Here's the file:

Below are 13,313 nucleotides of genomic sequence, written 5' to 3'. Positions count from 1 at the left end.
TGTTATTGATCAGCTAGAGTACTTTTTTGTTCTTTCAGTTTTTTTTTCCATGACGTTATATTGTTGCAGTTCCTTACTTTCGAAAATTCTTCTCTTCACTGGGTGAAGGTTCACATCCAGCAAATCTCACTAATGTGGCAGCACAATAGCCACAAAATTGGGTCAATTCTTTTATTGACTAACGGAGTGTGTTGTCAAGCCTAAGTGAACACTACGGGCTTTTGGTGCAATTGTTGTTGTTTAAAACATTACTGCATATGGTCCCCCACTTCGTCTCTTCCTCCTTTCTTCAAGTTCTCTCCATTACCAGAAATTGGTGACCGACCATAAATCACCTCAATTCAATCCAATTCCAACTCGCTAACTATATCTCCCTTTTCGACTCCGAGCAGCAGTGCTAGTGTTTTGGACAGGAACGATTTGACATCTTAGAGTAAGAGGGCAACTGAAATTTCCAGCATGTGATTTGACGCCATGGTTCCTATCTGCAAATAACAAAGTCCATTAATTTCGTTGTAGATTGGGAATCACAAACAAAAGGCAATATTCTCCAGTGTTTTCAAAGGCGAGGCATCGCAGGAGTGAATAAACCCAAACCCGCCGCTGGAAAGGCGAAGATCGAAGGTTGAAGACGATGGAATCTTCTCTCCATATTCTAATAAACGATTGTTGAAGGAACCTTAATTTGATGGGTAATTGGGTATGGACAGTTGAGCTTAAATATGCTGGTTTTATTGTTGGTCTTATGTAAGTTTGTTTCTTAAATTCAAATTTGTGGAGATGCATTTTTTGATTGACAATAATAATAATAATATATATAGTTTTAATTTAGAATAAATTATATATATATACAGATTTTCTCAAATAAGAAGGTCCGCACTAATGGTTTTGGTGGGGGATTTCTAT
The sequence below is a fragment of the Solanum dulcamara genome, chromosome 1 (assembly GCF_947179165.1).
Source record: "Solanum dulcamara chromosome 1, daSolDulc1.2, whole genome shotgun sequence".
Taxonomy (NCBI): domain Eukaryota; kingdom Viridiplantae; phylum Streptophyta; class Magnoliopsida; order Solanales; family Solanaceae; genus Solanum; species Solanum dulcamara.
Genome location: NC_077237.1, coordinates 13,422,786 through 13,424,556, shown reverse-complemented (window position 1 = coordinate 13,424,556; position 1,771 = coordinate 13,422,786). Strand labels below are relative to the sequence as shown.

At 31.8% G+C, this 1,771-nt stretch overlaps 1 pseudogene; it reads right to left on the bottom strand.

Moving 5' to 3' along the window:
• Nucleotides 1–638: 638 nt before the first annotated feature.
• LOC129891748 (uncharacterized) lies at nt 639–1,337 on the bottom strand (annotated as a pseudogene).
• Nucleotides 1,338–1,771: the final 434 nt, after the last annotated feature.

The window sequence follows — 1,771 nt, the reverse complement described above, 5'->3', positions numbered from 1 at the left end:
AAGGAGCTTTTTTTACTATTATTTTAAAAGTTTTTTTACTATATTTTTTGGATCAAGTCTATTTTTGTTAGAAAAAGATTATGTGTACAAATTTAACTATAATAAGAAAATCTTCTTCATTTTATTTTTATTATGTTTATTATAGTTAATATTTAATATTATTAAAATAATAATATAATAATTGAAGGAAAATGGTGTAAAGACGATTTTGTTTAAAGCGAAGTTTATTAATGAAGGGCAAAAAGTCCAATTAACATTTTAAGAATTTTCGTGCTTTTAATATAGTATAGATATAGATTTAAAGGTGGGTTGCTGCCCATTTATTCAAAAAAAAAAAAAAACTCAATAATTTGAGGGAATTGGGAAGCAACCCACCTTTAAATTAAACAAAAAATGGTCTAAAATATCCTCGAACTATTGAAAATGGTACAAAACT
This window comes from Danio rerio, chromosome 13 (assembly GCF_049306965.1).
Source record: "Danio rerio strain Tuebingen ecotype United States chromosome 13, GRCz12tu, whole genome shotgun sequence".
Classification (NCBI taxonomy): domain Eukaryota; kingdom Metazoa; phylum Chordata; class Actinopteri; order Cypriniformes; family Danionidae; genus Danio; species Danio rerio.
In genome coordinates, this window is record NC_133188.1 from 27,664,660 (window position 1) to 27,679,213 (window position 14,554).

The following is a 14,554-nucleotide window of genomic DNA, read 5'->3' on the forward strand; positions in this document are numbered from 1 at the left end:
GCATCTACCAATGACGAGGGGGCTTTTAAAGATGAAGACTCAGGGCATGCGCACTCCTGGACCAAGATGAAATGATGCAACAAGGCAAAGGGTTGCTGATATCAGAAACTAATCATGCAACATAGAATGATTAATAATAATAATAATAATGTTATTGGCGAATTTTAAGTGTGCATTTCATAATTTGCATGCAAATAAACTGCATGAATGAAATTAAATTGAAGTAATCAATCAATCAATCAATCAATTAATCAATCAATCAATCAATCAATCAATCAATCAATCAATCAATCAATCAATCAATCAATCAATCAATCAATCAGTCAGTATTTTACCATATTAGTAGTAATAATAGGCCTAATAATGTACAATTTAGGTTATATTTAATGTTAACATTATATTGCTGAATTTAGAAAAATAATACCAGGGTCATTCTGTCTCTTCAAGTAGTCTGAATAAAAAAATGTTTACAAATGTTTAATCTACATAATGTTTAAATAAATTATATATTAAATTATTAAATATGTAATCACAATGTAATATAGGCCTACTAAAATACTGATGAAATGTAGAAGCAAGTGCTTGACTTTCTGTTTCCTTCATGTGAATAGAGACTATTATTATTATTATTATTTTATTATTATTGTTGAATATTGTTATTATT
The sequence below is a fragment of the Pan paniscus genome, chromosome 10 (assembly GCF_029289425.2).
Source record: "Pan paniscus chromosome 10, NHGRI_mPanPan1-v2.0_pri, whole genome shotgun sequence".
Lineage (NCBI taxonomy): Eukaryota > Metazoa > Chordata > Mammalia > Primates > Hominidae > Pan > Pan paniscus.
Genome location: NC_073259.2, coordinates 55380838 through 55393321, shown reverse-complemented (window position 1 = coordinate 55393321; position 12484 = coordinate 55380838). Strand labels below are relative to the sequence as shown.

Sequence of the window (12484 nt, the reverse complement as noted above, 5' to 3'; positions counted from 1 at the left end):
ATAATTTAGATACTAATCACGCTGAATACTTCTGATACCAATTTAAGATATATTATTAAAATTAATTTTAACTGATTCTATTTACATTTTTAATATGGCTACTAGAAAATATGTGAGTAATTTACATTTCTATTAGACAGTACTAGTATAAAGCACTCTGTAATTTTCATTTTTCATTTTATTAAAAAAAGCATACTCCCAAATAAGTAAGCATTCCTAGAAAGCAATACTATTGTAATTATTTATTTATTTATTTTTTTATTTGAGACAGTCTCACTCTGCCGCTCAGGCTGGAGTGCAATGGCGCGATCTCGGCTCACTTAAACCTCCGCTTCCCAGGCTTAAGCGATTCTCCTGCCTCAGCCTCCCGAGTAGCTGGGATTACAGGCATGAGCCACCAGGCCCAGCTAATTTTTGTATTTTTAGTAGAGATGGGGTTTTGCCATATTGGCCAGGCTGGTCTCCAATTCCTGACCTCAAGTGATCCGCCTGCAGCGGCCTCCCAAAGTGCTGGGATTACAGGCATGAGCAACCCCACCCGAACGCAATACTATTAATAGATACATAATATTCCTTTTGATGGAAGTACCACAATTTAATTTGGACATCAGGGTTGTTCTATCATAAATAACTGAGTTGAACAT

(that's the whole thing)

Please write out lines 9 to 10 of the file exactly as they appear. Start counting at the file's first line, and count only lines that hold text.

• Nucleotides 1–638: 638 nt before the first annotated feature.
• LOC129891748 (uncharacterized) lies at nt 639–1,337 on the bottom strand (annotated as a pseudogene).